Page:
the Bottom Forty,

Fast-forward about 28 years, and Glover had not only become friends with Norman, but was set to release a 20-track career-spanning collection of Norman's work on Arena Rock. That compilation, Rebel Poet, Jukebox Balladeer: The Anthology, begins with a Zombies cover (Norman's Bay Area psych group People! broke out with a mellowed, Billboard Top 20-placing version of "I Love You"), touches upon six of the singer's 60 or so albums and includes lyrics and liner notes for every song. Musically, it ranges from jangle-folk rave-ups recalling Van Morrison ("Peacepollutionrevolution") and Dylan-esque stream-of-consciousness storytelling ("Nightmare #71") to tender, psych-tinged ballads examining love and personal identity ("I've Got to Learn to Live Without You"). But Norman's bread and butter—despite the "father of Christian rock" tag—was more morality and social commentary that straightforward religiosity.

"His songs weren't just about 'praising the Lord' or 'heaven,'" Glover explains. "They were social snapshots from a moral point of view. He didn't beat you over the head with his beliefs, nor did he sound dated like all the other music in that genre." But it was Norman's ability to incorporate those beliefs into a rock 'n' roll sound and image—he was a huge Elvis fan—that both earned him a fervent (if small) following and cast him as an outsider. Just as the Pixies' Frank Black—who names Norman as his "rock 'n' roll hero" and recalls dressing in head-to-toe black "just like Larry"—was fascinated with Norman's persona, Christian music fans didn't know what to do with him. "The lines weren't as blurred 30 years ago as they are now," says Glover. "Christian music back then was Jimmy Swaggart. It certainly wasn't this long-haired, freaky-lookin' guy who sang about Vietnam, Jesus and venereal disease. Larry was the ultimate paradox...."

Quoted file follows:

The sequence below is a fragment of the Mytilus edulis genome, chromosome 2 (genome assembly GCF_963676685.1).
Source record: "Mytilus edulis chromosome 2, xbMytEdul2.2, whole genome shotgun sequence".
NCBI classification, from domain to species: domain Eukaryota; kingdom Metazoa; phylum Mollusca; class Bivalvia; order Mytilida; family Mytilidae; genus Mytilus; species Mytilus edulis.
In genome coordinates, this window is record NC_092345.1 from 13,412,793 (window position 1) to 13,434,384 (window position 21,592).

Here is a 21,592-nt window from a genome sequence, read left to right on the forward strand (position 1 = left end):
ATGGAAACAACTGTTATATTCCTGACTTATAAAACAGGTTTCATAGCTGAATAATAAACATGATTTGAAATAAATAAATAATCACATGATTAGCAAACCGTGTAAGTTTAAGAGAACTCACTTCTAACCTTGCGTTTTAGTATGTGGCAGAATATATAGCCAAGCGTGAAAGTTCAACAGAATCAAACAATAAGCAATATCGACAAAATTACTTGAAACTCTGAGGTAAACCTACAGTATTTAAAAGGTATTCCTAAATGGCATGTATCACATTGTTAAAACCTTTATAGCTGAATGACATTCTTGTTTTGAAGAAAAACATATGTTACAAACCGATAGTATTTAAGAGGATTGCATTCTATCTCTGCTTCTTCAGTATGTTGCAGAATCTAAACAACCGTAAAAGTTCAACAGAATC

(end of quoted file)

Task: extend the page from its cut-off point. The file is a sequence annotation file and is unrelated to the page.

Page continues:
And, much like Dylan or Van Morrison—who were Norman's contemporaries rather than his inspirations (both have cited Norman as an influence)—Norman's music still, perhaps unfortunately, rings true today. Glover, who describes Norman as "a control freak in a good way," agrees: "Take 'I Am the Six O'Clock News,' for example. It was written over 35 years ago, yet applies to what is going on in the world in 2008." Which is why Glover, 38, couldn't help but approach Norman when he learned the songwriter was living in Salem. "I can't tell you how nervous I was when I drove down for our initial meeting," says Glover. Eventually, though, the two were close enough that Norman would call Glover to "make sure I had somewhere to spend Christmas or Thanksgiving, or to invite me to the movies or tell me to listen to the remastered edition of The Joshua Tree." Which makes it all the more tragic that Norman passed away at the age of 60, due to heart failure, on Feb. 24, 2008—two months before the release of Rebel Poet.

Glover, who says the album's release was pushed back a few times due to its extensive packaging, is understandably torn up: "I'm completely devastated that I can't walk into a store with him and point to The Anthology on the shelves. He'd have smiled that big, goofy and kind smile of his and probably wanted to change the album cover just to drive me nuts!" Even so, when Norman's voice asks in the song of same name, "Why should the devil have all the good music?" Glover—and anyone who's spent time with Norman's music—has an answer: He doesn't.

"I Am The Six O'Clock News"


MORE: Rebel Poet, Jukebox Balladeer: The Anthology is out now. Read an extended Q&A with Glover here.